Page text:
"I mean, there's girls on the team who don't play very much. Like, we had two girls sit in the stands for this game. And it feels nice to win for them," said Blayre Turnbull, referring to Kelsey Webster and Rhianna Kurio, who were scratched in the game.
"We've got a police officer, a teacher, a lawyer, and you know, for those girls to win a championship like this... it means a lot to them," added Hayley Wickenheiser, who is winning her first Clarkson Cup after a long and storied career including four Olympic gold medals, 7 gold medals at Worlds, and and 10 gold medals at Four Nations. "I've pretty much won every championship except for this one," she said. "I was thinking about those players... That's why this league matters."
"Last year we didn't score one goal on [Labonté] in 2 games," Delayne Brian said, referring to their back-to-back shutout losses to Montreal in the 2015 semifinals, when Charline Labonté repeatedly made highlight-reel saves to earn the wins. "I think we kind of made up for it this year."
After the game, Caroline Ouellette said that on paper, Calgary was the team with more talent. "And we were able to have success this year because we played well as a team," she said of Les Canadiennes in contrast. However, I think Ouellette sells the cachet of her own team short -- many of her teammates would not be out of place on Team Canada, and the particular absence of Ann-Sophie Bettez from the national team roster was widely perceived as a snub. Les Canadiennes have been waiting for a while, too, to win the Clarkson Cup again, having last won as the Montreal Stars in 2012. While some veterans on the team may be nearing their retirement from professional play, Les Canadiennes seem likely to visit the Clarkson Cup Final for the third straight year. The winningest team in CWHL history probably won't be waiting much longer for their fourth Clarkson Cup.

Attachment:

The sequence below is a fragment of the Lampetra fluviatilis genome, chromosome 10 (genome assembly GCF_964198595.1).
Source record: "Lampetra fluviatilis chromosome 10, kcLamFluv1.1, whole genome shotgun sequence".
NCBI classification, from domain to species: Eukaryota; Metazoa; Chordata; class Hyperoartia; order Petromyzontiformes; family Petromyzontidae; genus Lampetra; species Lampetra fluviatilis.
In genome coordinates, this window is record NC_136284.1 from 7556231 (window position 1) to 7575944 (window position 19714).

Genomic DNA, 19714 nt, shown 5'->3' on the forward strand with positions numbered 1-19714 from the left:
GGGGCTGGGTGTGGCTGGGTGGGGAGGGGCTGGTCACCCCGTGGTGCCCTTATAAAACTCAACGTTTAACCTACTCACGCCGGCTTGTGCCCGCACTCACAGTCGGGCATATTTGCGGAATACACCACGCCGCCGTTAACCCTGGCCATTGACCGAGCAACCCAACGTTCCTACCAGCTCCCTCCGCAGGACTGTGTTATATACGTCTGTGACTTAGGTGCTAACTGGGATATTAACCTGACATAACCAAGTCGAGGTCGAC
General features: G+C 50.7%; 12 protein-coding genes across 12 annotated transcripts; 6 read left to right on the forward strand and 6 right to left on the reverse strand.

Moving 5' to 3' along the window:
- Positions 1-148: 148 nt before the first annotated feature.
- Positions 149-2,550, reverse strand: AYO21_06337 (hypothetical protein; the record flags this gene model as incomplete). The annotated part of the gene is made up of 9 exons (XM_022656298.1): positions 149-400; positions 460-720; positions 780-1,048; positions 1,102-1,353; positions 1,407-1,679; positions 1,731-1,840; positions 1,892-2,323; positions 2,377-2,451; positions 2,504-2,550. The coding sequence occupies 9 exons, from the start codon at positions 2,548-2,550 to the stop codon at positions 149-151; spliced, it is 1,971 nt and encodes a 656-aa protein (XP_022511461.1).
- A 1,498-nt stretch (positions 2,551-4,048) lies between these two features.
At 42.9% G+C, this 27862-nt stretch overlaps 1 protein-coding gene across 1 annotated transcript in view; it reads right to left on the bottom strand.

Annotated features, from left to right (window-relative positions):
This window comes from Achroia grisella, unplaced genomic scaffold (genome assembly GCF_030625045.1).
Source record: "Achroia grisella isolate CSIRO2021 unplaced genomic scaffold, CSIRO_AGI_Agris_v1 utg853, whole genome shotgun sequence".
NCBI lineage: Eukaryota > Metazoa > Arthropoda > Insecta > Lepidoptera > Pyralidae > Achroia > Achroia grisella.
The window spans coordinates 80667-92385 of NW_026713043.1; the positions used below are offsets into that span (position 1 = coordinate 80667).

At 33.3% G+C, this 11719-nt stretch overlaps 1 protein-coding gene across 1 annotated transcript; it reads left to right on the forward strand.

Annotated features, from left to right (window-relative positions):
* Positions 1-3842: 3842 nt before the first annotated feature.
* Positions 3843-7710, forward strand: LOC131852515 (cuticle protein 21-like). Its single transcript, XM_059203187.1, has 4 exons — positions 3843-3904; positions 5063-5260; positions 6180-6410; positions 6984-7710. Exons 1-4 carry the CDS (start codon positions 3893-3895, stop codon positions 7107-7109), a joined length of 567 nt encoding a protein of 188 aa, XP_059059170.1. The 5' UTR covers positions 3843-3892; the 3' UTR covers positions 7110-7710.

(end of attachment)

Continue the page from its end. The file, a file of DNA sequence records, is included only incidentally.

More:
The single-game Clarkson Cup Final drew some criticism after the game for two reasons. First, the players believed they deserved a best-of-three series for the Clarkson Cup; also, the one-game Final creates a single-game media spectacle, which in turn decreases exposure for the great hockey that is the CWHL playoffs.
Caroline Ouellette said, while clearly looking like she would rather be lacing up her skates for Game 2: "We deserve a best of three in the final, like we did in the semifinal. That's one thing that's disappointing. But that being said, it's not an excuse. We weren't good enough today to win. And Calgary deserved the Clarkson Cup."
And when Hayley Wickenheiser addressed the media, she spoke directly to the number of mics in her face: "It's good to see all of you here. But -- more than just one game," she said, chiding a bit gently. It spoke volumes that almost every player who entered the interview room said, "Wow!" or "Whoa," when approaching the scrum. Not all of them are used to this -- and perhaps they should be.
"We had to gradually get better all year, as a group, and we just had to peak at the right time, and I believe we peaked at the right time," Scott Reid said.
There was indeed no better time to peak than in a one-game final for the Clarkson Cup.